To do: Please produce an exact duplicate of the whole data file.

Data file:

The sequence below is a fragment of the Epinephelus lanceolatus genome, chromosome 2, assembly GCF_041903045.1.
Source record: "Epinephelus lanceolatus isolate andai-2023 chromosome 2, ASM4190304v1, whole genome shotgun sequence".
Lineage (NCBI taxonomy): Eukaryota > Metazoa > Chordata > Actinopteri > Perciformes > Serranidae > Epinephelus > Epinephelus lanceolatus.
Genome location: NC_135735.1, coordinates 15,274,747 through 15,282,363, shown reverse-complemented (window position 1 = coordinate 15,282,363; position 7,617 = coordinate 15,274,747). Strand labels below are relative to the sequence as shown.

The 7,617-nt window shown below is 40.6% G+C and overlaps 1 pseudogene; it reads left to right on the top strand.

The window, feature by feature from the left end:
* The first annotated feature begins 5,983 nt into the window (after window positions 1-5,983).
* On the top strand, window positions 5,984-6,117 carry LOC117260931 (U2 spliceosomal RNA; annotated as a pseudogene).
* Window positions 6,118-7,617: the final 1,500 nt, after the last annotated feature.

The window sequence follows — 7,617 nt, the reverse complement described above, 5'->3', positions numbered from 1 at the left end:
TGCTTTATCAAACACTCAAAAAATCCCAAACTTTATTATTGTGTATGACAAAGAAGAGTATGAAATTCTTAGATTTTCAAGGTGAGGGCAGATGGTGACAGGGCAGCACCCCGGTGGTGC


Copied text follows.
The sequence below is a fragment of the Epinephelus lanceolatus genome, chromosome 2, assembly GCF_041903045.1.
Source record: "Epinephelus lanceolatus isolate andai-2023 chromosome 2, ASM4190304v1, whole genome shotgun sequence".
Lineage (NCBI taxonomy): Eukaryota > Metazoa > Chordata > Actinopteri > Perciformes > Serranidae > Epinephelus > Epinephelus lanceolatus.
Genome location: NC_135735.1, coordinates 15,274,747 through 15,282,363, shown reverse-complemented (window position 1 = coordinate 15,282,363; position 7,617 = coordinate 15,274,747). Strand labels below are relative to the sequence as shown.

The 7,617-nt window shown below is 40.6% G+C and overlaps 1 pseudogene; it reads left to right on the top strand.

The window, feature by feature from the left end:
* The first annotated feature begins 5,983 nt into the window (after window positions 1-5,983).
* On the top strand, window positions 5,984-6,117 carry LOC117260931 (U2 spliceosomal RNA; annotated as a pseudogene).
* Window positions 6,118-7,617: the final 1,500 nt, after the last annotated feature.

The window sequence follows — 7,617 nt, the reverse complement described above, 5'->3', positions numbered from 1 at the left end:
TGCTTTATCAAACACTCAAAAAATCCCAAACTTTATTATTGTGTATGACAAAGAAGAGTATGAAATTCTTAGATTTTCAAGGTGAGGGCAGATGGTGACAGGGCAGCACCCCGGTGGTGC